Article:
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Kraig D. Emery: Understanding Colin Kaepernick

  • A large billboard stands on top of a Nike store showing former San Francisco 49ers quarterback Colin Kaepernick in San Francisco's Union Square on Sept. 5. AP



For the Monitor
Sunday, September 16, 2018

My journey with former NFL quarterback Colin Kaepernick began in late August 2016, when he made national headlines by sitting on the bench, rather than standing, during the singing of our national anthem.

His decision sparked outrage across America, and I felt it too as I wondered how any “true” American could disrespect our beloved country by doing such a thing. It happened during Military Appreciation Night, which incensed me even more.

In the post-game press conference, he explained his reasoning: the continued oppression of African Americans and people of color, along with the prevalence of police brutality.

I, along with so many others, was not paying attention when, later in the game, he applauded when the military was honored and then stood for the singing of “God Bless America.”

But in future games, he took a knee during “The Star-Spangled Banner,” and to me that was about as un-American as one could be.

I was angry. This guy was disrespecting the very things that this great country stands for. To be clear, my views had nothing to do with race. I felt it was wrong, and as his protest gained momentum I became afflicted with tunnel vision. Contrary to my core values, and against the very principles that have formed throughout my life, I dismissed another’s point of view without ever trying to understand the whole story.

Peaceful protest

As a child during Sunday school, I was inspired by the peaceful teachings of Jesus and came to admire those who, at great personal risk, peacefully protested for the betterment of humanity. This includes not only historical figures, such as Mahatma Gandhi and Martin Luther King Jr., but everyday people who stayed the course and believed that they could truly make a difference.

In my high school years, I participated in peaceful protests to bring about change regarding the state’s stance on Civil Rights Day (which New Hampshire was the last to adopt). I’d like to think we played a small part in that decision.

One of the most important privileges of being an American citizen can be found in the First Amendment, which reads: “Congress shall make no law respecting an establishment of religion, or prohibiting the free exercise thereof; or abridging the freedom of speech, or of the press; or the right of the people peaceably to assemble, and to petition the government for a redress of grievances.”

Often we focus on “freedom of speech” and not so much on “peaceful assembly.” One of the most important rights of American citizenship is the ability to speak up for what you believe in and challenge those with whom you disagree. Those who oppose you are allowed to do the same.

Often, the result is positive change for both through compromise and understanding. In my view, that is how America shows its best and truest colors.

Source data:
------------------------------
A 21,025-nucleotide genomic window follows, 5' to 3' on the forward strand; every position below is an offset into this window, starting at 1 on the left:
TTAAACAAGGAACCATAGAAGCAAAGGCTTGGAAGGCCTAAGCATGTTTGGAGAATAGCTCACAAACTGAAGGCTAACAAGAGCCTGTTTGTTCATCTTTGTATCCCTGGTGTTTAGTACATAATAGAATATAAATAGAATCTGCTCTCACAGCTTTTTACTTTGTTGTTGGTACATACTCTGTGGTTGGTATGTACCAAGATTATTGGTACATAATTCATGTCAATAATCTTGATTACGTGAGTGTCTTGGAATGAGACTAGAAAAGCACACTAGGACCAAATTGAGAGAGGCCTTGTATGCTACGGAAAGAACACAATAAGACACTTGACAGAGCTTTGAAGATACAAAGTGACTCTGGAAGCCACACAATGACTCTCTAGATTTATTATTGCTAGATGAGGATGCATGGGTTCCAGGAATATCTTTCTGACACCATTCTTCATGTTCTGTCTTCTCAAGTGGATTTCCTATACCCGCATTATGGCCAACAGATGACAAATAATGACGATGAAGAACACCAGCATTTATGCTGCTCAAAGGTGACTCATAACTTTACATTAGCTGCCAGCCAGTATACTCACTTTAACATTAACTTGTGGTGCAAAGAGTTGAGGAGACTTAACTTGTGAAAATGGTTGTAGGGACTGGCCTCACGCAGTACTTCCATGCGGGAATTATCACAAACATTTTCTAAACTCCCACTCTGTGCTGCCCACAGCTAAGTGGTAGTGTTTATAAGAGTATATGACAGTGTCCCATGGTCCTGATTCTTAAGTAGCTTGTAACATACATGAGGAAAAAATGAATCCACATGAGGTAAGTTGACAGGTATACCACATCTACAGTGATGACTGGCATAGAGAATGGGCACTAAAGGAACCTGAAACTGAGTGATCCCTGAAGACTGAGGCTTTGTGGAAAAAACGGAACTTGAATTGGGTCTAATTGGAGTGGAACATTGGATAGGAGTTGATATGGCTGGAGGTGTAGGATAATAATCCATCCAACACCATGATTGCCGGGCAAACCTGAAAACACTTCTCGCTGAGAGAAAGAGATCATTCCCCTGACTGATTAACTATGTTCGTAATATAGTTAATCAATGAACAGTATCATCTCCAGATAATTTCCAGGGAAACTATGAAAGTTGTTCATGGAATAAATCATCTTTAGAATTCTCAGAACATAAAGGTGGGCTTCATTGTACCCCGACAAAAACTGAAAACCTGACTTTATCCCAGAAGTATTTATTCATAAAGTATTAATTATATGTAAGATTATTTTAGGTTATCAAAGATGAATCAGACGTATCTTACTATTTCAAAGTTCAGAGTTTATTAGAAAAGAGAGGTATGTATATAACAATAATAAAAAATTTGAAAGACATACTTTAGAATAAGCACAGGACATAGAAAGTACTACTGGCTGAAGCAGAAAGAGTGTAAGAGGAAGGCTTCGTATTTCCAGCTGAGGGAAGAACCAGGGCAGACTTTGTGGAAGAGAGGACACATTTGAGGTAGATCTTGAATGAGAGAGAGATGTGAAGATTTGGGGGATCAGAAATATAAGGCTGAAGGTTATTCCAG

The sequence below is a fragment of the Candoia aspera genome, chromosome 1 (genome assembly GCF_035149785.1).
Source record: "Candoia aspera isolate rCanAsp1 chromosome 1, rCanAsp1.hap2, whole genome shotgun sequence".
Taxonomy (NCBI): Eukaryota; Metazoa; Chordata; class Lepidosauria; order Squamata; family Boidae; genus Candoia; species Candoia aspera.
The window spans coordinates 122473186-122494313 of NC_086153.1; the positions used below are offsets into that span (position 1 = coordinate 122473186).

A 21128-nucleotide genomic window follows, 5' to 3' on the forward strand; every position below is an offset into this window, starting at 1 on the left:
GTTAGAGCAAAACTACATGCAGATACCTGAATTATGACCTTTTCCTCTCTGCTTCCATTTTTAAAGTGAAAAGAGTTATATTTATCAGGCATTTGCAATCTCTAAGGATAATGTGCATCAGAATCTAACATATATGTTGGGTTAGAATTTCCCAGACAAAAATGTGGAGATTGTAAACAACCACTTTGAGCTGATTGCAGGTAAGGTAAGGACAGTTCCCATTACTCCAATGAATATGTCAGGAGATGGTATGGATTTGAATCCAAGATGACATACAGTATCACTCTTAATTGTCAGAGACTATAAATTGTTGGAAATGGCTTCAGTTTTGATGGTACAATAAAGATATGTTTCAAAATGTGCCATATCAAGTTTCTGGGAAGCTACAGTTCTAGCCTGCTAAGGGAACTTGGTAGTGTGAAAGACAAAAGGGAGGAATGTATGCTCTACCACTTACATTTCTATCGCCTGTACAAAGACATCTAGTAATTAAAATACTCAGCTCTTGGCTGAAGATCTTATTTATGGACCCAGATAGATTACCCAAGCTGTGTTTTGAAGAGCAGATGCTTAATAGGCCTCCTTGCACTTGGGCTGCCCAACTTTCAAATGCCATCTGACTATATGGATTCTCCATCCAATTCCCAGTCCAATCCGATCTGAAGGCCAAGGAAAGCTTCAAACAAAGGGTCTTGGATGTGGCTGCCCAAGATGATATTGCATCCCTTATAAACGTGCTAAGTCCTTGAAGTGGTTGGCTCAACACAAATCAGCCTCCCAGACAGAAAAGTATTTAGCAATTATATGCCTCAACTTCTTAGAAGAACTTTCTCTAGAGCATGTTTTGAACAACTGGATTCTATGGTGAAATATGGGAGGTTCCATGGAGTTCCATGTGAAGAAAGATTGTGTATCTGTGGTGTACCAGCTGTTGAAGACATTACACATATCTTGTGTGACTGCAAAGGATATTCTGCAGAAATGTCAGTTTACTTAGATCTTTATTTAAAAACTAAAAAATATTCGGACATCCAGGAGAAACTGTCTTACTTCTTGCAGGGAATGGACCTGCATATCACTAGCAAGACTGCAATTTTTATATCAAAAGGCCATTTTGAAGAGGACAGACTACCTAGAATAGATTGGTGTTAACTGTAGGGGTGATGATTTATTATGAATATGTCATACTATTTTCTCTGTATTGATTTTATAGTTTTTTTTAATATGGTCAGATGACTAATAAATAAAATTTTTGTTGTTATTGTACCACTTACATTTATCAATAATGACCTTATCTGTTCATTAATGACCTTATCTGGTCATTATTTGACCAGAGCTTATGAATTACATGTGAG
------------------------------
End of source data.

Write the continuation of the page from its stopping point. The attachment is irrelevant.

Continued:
Kaepernick sat, and then kneeled, during our national anthem. “Our” is the key word here. He continued a civil rights conversation that has lasted for centuries. He stood up, or rather took a knee, for an honorable cause. He did so peacefully and risked his career to do what he felt was right. He has stayed the course.

Most people avoid confrontation and “go along to get along.” Kaepernick took to the national stage to help make America better for all of us. Is that a hero? That’s for you to decide.

Many people are upset about Nike’s deal with Kaepernick. I pose this question: When have you given up your dreams and livelihood for a cause? I haven’t, and I’m doubtful many have. No matter how you define it, that’s courageous.

Of course, you can argue that he made millions and can afford it. You can argue “employer’s rights” compel him to stand for the anthem. You can even argue that his contract with Nike, though details have yet to emerge, will be more lucrative than his career may have been if he had continued.

Agree or disagree, in the end we are just arguing. This issue has plagued our country for far too long. To be a voice for others is admirable. After all, is there anything more American?

In the recent Nike commercial, Kaepernick says, “Believe in something, even if it means sacrificing everything.” This quote, too, has been criticized and over analyzed. As a father, I could think of no better advice to give my children.

I would also advise that it is important to admit when you are wrong, no matter how strong your beliefs. To be sure, you wouldn’t see me take a knee during our national anthem, but I sure would stand by those who do.

So how does one go from a lifetime of respect for their fellow man to tunnel vision? I have no idea, but it certainly got the best of me, and I regret it.

In the words of Author Po Bronson, “There is nothing more genuine than breaking away from the chorus to learn the sound of your own voice.”

We all have a voice. And I’m thankful to remember what mine sounds like.

(Kraig D. Emery lives in Concord.)